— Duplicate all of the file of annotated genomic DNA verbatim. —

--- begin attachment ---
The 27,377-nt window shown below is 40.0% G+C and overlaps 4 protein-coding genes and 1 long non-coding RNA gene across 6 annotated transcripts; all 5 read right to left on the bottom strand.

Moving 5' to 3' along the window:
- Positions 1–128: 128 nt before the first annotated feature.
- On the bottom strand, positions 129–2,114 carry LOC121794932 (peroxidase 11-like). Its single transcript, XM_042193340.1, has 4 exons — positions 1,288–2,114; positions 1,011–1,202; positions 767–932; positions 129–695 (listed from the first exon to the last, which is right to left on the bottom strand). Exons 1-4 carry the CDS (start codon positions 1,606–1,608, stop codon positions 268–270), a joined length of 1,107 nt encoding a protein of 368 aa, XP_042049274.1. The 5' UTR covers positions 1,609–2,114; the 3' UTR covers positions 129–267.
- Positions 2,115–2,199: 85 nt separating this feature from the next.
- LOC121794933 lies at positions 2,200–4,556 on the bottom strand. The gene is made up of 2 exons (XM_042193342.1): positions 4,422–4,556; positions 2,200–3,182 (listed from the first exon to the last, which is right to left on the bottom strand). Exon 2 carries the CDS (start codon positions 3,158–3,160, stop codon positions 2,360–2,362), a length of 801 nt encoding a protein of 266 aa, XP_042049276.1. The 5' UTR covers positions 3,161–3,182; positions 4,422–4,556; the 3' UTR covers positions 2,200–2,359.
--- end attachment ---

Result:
The 27,377-nt window shown below is 40.0% G+C and overlaps 4 protein-coding genes and 1 long non-coding RNA gene across 6 annotated transcripts; all 5 read right to left on the bottom strand.

Moving 5' to 3' along the window:
- Positions 1–128: 128 nt before the first annotated feature.
- On the bottom strand, positions 129–2,114 carry LOC121794932 (peroxidase 11-like). Its single transcript, XM_042193340.1, has 4 exons — positions 1,288–2,114; positions 1,011–1,202; positions 767–932; positions 129–695 (listed from the first exon to the last, which is right to left on the bottom strand). Exons 1-4 carry the CDS (start codon positions 1,606–1,608, stop codon positions 268–270), a joined length of 1,107 nt encoding a protein of 368 aa, XP_042049274.1. The 5' UTR covers positions 1,609–2,114; the 3' UTR covers positions 129–267.
- Positions 2,115–2,199: 85 nt separating this feature from the next.
- LOC121794933 lies at positions 2,200–4,556 on the bottom strand. The gene is made up of 2 exons (XM_042193342.1): positions 4,422–4,556; positions 2,200–3,182 (listed from the first exon to the last, which is right to left on the bottom strand). Exon 2 carries the CDS (start codon positions 3,158–3,160, stop codon positions 2,360–2,362), a length of 801 nt encoding a protein of 266 aa, XP_042049276.1. The 5' UTR covers positions 3,161–3,182; positions 4,422–4,556; the 3' UTR covers positions 2,200–2,359.